Hattie McDaniel was born on June 10, 1895, to a family of entertainers in Wichita, Kansas. She was her parents’ 13th child. Her father, Henry, was a Baptist minister who played the banjo and performed in minstrel shows. Her mother, Susan Holbert, was a gospel singer. In 1901, McDaniel and her family moved to Denver, Colorado.
McDaniel attended the 24th Street Elementary School in Denver, where she was one of only two black students in her class. Her natural flair for singing—in church, at school and in her home—was apparent early on, and gained her popularity among her classmates. Following her elementary schooling, McDaniel attended Denver East High School for two years.
Singing and Dancing
While still in high school, McDaniel started professionally singing, dancing and performing funny skits in minstrel shows. In 1910, she decided to leave school in order to train with her father’s minstrel troupe full time. In 1920, she became a member of Professor George Morrison’s orchestra, and toured with his and other vaudeville troops for the next five years. In 1925, she was invited to perform on Denver’s KOA radio station. The performance gave McDaniel the illustrious distinction of being the first African-American woman to sing on the radio in the United States.
Following her radio performance, McDaniel continued to work the vaudeville circuit for the next few years. When work was slow, she took a job as a restroom attendant to supplement her income. Much to her relief, in 1929, McDaniel landed a steady gig as a vocalist at Sam Pick’s Club in Milwaukee.
A year or so later, McDaniel’s brother, Sam, and sister, Etta, convinced her to move to Los Angeles, where they had managed to procure minor movie roles for themselves. Sam was also a regular on a KNX radio show, called The Optimistic Do-Nuts. Not long after arriving in L.A., McDaniel had a chance to appear on her brother’s radio show. She was a quick hit with listeners, and was dubbed “Hi-Hat Hattie” for donning formal wear during her first KNX radio performance.
In 1931 McDaniel scored her first small film role as an extra in a Hollywood musical. In 193, she won a larger role as a housekeeper in The Golden West. McDaniel continued to land bit parts here and there, but, as roles for blacks were hard to come by at the time, she was once again forced to take odd jobs to make ends meet.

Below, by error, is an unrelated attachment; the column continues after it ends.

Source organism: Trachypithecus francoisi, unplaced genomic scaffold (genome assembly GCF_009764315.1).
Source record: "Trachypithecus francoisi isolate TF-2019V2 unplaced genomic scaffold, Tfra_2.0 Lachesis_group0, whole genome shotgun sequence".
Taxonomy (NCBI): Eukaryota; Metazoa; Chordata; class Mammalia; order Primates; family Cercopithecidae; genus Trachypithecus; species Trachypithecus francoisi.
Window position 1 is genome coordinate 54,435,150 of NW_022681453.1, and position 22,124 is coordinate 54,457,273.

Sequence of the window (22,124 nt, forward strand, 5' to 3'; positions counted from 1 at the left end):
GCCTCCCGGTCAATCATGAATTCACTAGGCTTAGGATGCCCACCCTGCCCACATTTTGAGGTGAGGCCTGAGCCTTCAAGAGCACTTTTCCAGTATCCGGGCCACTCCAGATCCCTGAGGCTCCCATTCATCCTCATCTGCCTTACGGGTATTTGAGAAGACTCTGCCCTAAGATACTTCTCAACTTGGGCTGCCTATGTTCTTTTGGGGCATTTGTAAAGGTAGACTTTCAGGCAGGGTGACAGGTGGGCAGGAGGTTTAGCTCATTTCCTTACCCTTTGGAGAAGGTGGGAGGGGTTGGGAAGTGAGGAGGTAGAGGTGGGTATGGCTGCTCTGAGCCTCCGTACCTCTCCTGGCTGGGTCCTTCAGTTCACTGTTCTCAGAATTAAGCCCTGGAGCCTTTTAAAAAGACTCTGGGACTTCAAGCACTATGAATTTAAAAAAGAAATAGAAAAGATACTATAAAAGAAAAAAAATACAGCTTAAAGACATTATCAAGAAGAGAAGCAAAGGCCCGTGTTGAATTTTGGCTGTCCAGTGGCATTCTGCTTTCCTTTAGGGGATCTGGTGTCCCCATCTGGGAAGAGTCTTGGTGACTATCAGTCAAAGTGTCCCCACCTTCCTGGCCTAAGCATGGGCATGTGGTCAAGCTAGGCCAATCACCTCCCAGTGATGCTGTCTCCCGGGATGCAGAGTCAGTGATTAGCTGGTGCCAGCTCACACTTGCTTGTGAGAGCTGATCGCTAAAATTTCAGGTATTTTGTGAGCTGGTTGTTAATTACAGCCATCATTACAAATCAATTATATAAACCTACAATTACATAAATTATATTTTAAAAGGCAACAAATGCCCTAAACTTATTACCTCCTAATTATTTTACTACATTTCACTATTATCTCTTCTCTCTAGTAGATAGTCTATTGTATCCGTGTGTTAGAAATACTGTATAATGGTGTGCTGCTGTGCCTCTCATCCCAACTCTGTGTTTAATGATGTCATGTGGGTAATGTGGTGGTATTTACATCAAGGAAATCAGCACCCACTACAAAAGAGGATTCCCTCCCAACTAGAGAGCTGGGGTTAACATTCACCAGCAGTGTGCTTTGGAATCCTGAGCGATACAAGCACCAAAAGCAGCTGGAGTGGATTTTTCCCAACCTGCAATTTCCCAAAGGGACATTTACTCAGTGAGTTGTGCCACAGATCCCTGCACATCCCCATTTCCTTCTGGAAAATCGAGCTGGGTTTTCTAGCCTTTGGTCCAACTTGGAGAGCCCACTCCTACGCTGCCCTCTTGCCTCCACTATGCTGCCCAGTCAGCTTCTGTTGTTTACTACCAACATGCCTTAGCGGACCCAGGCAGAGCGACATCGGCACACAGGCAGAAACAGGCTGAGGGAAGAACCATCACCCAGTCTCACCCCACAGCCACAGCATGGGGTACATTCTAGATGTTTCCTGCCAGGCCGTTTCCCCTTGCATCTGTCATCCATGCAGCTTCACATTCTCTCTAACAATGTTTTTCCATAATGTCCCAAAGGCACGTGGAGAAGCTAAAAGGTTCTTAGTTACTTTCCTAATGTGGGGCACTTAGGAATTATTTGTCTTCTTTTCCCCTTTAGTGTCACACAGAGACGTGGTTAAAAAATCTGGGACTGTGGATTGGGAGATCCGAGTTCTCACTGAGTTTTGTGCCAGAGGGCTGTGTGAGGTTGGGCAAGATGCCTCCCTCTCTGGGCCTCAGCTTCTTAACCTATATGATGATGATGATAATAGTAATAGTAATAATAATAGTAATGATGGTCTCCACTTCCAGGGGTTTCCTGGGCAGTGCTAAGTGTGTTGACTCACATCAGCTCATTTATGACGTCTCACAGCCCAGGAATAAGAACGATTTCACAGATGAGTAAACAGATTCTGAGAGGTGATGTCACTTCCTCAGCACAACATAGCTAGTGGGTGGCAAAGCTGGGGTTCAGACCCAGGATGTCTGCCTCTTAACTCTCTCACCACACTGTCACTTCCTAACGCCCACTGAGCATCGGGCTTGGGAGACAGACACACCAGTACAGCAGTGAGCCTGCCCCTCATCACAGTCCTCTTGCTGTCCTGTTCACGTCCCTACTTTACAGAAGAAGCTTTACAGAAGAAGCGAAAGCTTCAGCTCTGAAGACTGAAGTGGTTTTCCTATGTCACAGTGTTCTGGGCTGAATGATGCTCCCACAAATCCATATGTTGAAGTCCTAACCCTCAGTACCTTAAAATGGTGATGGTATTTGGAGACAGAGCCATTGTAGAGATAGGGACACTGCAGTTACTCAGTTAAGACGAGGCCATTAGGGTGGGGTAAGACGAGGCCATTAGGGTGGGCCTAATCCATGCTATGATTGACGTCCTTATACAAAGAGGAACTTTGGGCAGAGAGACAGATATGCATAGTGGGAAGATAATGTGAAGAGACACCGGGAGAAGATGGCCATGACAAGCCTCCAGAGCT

McDaniel landed her first major on-screen break in 1934, singing a duet with Will Rogers in John Ford’s Judge Priest. The following year, McDaniel was awarded the role of Mom Beck, starring opposite Shirley Temple and Lionel Barrymore in The Little Colonel. The part gained McDaniel the attention of Hollywood directors, and was followed by a steady stream of offers.
In 1939, McDaniel accepted a role that would mark the highlight of her entertainment career. As Mammy, Scarlett O'Hara’s house servant in Gone with the Wind, McDaniel earned the 1940 Academy Award for best supporting actress—becoming the first African American to win an Oscar. All of the film’s black actors, including McDaniel, were barred from attending the film’s premiere in 1939, aired at the Loew’s Grand Theatre on Peachtree Street in Atlanta, Georgia.
Later, during World War II, McDaniel helped entertain American troops and promoted the sale of war bonds.
Through the mid-1940s, McDaniel appeared in additional films, primarily playing roles that members of the post-war progressive black community were beginning to cite as offensively old-fashioned. Since playing Mom Beck in The Little Colonel, McDaniel had been attacked by the media for taking parts that perpetuated a negative stereotype of blacks; she was criticized for playing servants and slaves who were seemingly content to retain their role as such.
Walter White, then president of the National Association for the Advancement of Colored People, pleaded with African-American actors to stop accepting such stereotypical roles, as he believed they degraded the black community. He also urged movie studios to start creating roles that portrayed blacks as capable of achieving far more than cooking and cleaning for white people.
In her defense, McDaniel responded by asserting her prerogative to accept whatever roles she chose. She also suggested that characters like Mammy proved themselves as more than just measuring up to their employers.
Later Life and Death
As the Civil Rights Movement progressed, the sort of roles for which McDaniel was typecast began to gradually disappear. As a result of her conflict with the NAACP, she was also no longer a popular choice for film roles. Movie offers eventually stopped coming altogether.
McDaniel reacted to the decline in her acting career by making a strategic return to radio in the late 1940s. In 1947, she took the starring role on CBS radio’s The Beulah Show. Although McDaniel was once again playing a maid, she managed—to the NAACP’s approval—to use her talents to break racial stereotypes rather than reinforce them.
In 1951, McDaniel started filming for a television version of The Beulah Show. Unexpectedly, she suffered a heart attack around the same time, but was able to resume filming after a short recovery period. When McDaniel was diagnosed with breast cancer in 1952, actress Louise Beavers stepped in to assume her role on the TV show.
Hattie McDaniel lost her battle with cancer in Los Angeles, California, on October 26, 1952. Since her death, McDaniel has been posthumously awarded two stars on the Hollywood Walk of Fame. Additionally, in 1975, she was inducted into the Black Filmmakers Hall of Fame.